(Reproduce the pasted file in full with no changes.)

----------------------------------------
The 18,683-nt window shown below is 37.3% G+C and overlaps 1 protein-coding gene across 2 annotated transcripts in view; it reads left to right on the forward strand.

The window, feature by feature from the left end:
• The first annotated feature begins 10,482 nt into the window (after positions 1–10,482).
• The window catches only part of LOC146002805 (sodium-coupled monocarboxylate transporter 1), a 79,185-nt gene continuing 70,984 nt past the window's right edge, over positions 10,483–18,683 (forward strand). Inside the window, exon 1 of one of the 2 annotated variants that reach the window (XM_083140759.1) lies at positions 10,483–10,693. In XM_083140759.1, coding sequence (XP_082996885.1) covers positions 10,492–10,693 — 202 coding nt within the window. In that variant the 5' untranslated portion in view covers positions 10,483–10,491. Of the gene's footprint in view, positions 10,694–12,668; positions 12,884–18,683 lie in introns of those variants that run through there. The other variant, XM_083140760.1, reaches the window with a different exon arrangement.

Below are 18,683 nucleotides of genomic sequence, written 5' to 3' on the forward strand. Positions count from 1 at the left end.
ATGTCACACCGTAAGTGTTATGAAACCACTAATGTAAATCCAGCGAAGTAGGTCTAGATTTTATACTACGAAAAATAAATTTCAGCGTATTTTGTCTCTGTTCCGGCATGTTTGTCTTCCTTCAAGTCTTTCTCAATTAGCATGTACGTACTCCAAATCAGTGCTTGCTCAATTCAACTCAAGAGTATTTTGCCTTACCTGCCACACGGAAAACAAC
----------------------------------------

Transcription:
The 18,683-nt window shown below is 37.3% G+C and overlaps 1 protein-coding gene across 2 annotated transcripts in view; it reads left to right on the forward strand.

The window, feature by feature from the left end:
• The first annotated feature begins 10,482 nt into the window (after positions 1–10,482).
• The window catches only part of LOC146002805 (sodium-coupled monocarboxylate transporter 1), a 79,185-nt gene continuing 70,984 nt past the window's right edge, over positions 10,483–18,683 (forward strand). Inside the window, exon 1 of one of the 2 annotated variants that reach the window (XM_083140759.1) lies at positions 10,483–10,693. In XM_083140759.1, coding sequence (XP_082996885.1) covers positions 10,492–10,693 — 202 coding nt within the window. In that variant the 5' untranslated portion in view covers positions 10,483–10,491. Of the gene's footprint in view, positions 10,694–12,668; positions 12,884–18,683 lie in introns of those variants that run through there. The other variant, XM_083140760.1, reaches the window with a different exon arrangement.

Below are 18,683 nucleotides of genomic sequence, written 5' to 3' on the forward strand. Positions count from 1 at the left end.
ATGTCACACCGTAAGTGTTATGAAACCACTAATGTAAATCCAGCGAAGTAGGTCTAGATTTTATACTACGAAAAATAAATTTCAGCGTATTTTGTCTCTGTTCCGGCATGTTTGTCTTCCTTCAAGTCTTTCTCAATTAGCATGTACGTACTCCAAATCAGTGCTTGCTCAATTCAACTCAAGAGTATTTTGCCTTACCTGCCACACGGAAAACAAC